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wake up

After a week of the 30-Minute Morning Routine from NBC, this is what happened…

The Sleep Club Editors

Waking up is hard to do. Yes, I know. How incredibly pithy, witty and play-on-wordy of me, however, let’s be real, it is. And we don’t always wake up the best way for our start of the day. Whoa! I’m on a poetic roll, aren’t I?

ANYway, we started looking into how to help all our friends and neighbors continue the benefits of a great night’s sleep by having a fantastic wake-up routine and found this 30-minute “how to” that we found rather intriguing. And, so, in our effort to always bring you the best, brightest and worthwhile info that we can over here, I agreed to try it out for myself before passing it along to you. We gave ourselves the challenge of trying it out for a week to get a feel for what to expect. Here’s what happened.


First… No phone and think only positive thoughts for 2 minutes

We have that inclination to check our phones the moment we wake up. We use them as alarm clocks, to check the time, to check the weather, to check for texts, to check our email, to check… you get the drift.

The number one step upon waking is to NOT look at your phone and to think positive, life-affirming thoughts for the first two minutes of your day. I use my mobile as my alarm clock — yep, guilty — and whatever powers that be came up with this system said that was okay, just don’t look at it again. Fine. The first day I screwed up. I jumped out of bed as usual totally forgetting I had made this commitment to my morning routine-a-thon. So I switched my first day to night, changing it from a “wake-up” routine to a “wind-down” sort of deal. I lay in my bed gauging what five minutes might be — remember, I can’t look at my phone so I couldn’t use it as a timer either — thinking positive, happy things. It took me a moment to be a bit more centered and focused, but I went for it then did it again the next morning.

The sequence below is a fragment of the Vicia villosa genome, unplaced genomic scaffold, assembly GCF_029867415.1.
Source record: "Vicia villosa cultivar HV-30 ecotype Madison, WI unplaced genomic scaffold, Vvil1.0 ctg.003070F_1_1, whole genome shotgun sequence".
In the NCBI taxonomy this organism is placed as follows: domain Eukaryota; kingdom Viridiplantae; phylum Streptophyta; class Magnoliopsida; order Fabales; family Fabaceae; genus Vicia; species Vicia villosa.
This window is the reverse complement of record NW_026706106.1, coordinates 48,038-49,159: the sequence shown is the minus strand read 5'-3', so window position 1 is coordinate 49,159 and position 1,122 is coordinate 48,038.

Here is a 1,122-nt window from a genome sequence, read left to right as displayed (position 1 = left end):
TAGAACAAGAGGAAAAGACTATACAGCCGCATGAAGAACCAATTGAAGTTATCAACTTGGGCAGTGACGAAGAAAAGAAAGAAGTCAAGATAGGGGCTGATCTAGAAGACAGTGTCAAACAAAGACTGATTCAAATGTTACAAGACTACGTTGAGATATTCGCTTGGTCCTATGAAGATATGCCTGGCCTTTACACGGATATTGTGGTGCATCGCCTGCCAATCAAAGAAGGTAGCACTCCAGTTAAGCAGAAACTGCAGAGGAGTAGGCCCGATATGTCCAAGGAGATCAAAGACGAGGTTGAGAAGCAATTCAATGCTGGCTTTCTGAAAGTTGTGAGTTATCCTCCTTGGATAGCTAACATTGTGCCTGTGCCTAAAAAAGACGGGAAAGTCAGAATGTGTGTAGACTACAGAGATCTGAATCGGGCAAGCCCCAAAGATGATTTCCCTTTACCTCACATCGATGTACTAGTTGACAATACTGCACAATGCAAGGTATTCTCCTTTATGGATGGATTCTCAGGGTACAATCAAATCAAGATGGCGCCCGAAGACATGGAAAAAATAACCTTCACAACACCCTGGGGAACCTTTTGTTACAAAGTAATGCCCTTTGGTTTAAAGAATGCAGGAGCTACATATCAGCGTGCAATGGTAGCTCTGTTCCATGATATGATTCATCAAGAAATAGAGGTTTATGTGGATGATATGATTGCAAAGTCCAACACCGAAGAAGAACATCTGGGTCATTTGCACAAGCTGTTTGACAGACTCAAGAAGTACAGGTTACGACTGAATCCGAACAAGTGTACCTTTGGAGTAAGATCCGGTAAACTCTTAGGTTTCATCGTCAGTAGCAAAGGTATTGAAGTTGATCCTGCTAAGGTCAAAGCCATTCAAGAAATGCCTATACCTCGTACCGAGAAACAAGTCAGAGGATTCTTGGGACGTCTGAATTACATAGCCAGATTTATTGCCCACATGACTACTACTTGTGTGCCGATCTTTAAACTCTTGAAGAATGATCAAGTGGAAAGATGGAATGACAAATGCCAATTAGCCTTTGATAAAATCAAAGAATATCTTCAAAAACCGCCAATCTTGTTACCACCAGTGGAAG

Second… Some deep breathing, ways to stay centered and mindful for 5 minutes

I’m a big believer in meditation. It’s something that really helps me face the day, so this part of in through the nose out through the mouth and keeping some affirmative, mindful thoughts felt pretty easy and welcome. What is a mindful thought? Well, “Gratitude affirmations,” as says Dr. Nicole Bernard Washington, a board-certified psychiatrist and the chief medical officer at Elocin Psychiatric Services. “The benefit is to clear your thoughts and allow you to start the day with a clear mind.” Got it, okay. So, I lay in my bed, trying not to think about the fact that I’m winging the 5-minute mark, and was thankful for, well, a bunch of stuff. I’ve got amazing kids, adorable dogs, a killer family, awesome friends, and a giant yard rampant with gophers. Aahh….